‘Arrival’: 5 Reasons the Brainy Sci-Fi Thriller Scored

Brent Lang
Variety

Arrival,” a brainy sci-fi thriller, scored at the weekend box office, debuting to an impressive $24 million and muscling its way into the awards race. It’s a much-needed win for Paramount, the studio behind the alien invasion tale, as it follows a series of flops such as “Zoolander 2” and “Ben-Hur.” It also proves that audiences will show up for films that are willing to grapple with big ideas and that use spectacle and computer imagery to make larger philosophical points.

Here are five reasons that “Arrival” stuck the landing.

1.) Sci-fi isn’t just for boys

Amy Adams is front and center in “Arrival” as Dr. Louise Banks, a linguist who must figure out a way to communicate with alien visitors in order to find out if they come in peace. It’s a meaty part, one that has earned Adams Oscar buzz. The film also gives Banks a personal tragedy to grapple with that, like Sandra Bullock’s grief-stricken astronaut in “Gravity,” grounds the fantastical story in human emotion. In the case of “Arrival,” Adams’ presence helped broaden the film’s appeal. Science-fiction films tend to draw a heavily male crowd, but “Arrival’s” opening weekend audience was 48% female.

“Having Amy in the lead is fresh in the best way,” said Kyle Davies, Paramount’s distribution head. “There’s also a real emotional storyline that speaks to women.”

2.) The marketing didn’t give too much away

“Arrival’s” posters and trailers left audiences wanting to know more. At a time when marketing campaigns routinely give away major plot points or jam the best jokes and money shots into TV spots, Paramount showed impressive restraint. They leaned heavily on moody shots of the monolithic ships and brief glimpses of the aliens themselves, but refrained from spilling too many of the film’s twists and turns. Analysts compare the rollout to the ones that Paramount orchestrated for “Cloverfield” and “Super 8,” two hit thrillers that kept audiences largely in the dark about their plots before they debuted.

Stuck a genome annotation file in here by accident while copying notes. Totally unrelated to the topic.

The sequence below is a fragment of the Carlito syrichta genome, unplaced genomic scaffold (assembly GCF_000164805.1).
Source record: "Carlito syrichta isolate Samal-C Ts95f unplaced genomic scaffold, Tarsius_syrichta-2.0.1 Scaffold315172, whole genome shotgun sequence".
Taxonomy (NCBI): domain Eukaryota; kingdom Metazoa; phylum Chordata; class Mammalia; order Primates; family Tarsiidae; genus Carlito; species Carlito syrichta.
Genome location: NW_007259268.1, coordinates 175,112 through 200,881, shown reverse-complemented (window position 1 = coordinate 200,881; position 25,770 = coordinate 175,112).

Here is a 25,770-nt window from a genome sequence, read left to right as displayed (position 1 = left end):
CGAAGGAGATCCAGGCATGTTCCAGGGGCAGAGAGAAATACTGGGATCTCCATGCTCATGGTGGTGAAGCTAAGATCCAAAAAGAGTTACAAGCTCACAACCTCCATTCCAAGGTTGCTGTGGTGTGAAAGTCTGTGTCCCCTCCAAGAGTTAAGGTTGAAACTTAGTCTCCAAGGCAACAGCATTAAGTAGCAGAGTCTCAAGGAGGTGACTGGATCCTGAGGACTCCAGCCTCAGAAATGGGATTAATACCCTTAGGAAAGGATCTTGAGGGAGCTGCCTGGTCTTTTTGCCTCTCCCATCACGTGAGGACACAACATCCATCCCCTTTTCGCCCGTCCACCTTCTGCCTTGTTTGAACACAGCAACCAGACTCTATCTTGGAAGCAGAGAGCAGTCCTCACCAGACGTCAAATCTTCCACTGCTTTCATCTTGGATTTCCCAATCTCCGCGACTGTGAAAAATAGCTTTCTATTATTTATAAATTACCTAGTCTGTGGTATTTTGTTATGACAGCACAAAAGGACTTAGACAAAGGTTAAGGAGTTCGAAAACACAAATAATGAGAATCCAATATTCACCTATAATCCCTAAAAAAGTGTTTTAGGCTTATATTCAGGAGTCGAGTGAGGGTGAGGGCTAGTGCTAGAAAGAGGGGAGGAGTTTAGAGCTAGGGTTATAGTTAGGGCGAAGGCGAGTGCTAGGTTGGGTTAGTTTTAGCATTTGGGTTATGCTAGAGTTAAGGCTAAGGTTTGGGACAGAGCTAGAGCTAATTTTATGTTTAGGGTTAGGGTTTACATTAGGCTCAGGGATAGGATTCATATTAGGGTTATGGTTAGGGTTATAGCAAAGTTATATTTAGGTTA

“Their trailers were just enough to whet the appetite,” said Jeff Bock, an analyst with Exhibitor Relations. “That kind of suspense is rare these days.”

3.) It kept a lid on costs

“Arrival” represents a risk. Adams is more respected than bankable, the film isn’t a sequel nor is it a superhero film, and it’s not an alien invasion film like “Independence Day” that basically exists as an excuse to blow stuff up. It’s also a sci-fi movie for older audiences, which tend to come out slowly, attracted by reviews and word-of-mouth, instead of rushing out in droves on opening weekend.

Because it bucks convention, the film’s financiers — a group that includes FilmNation Entertainment, LavaBear Films, and 21 Laps Entertainment — wisely reined in spending. “Arrival” cost $47 million to make, less than a third of the budget of “Independence Day: Resurgence” and a fraction of most major studio releases. That puts the film on the path to profitability after its solid opening. It’s also in contrast to a number of recent releases, such as “Deepwater Horizon” and “Inferno,” that were aimed at older crowds, and carried steep price tags that left them in the red.

4.) Riding the festival circuit built buzz

Film festivals tend to focus on lower-budgeted dramas and prestige fare, but “Arrival” was the rare sci-fi film to grab a spot at these tastemaker gatherings. The film started screening in September, kicking off with a world premiere at the Venice Film Festival before showing at festivals in Toronto, London, and Telluride, earning strong reviews as each port of call. That built up a wave of critical support heading into the opening weekend and put “Arrival” on cinephiles’ radars.

As Paramount’s Davies notes, “Sometimes the best advertisement for the movie is the movie itself.”

5.) It helped cure the election hangover

The overall box office was up roughly 50% this weekend as audiences flocked to the multiplexes to help them forget about the presidential race. Donald Trump’s upset victory over Hillary Clinton has sparked waves of protests, a flood of social media hand-wringing, and a lot of bruised feelings. “Arrival” and other theatrical releases like “Doctor Strange” and “Trolls” were able to provide moviegoers with some escapism at a time of great political polarization.

“People have gone to the movie theater for respite throughout history,” said Paul Dergarabedian, senior media analyst with comScore. “It’s one of the few places left where you can go and unplug for two hours.”

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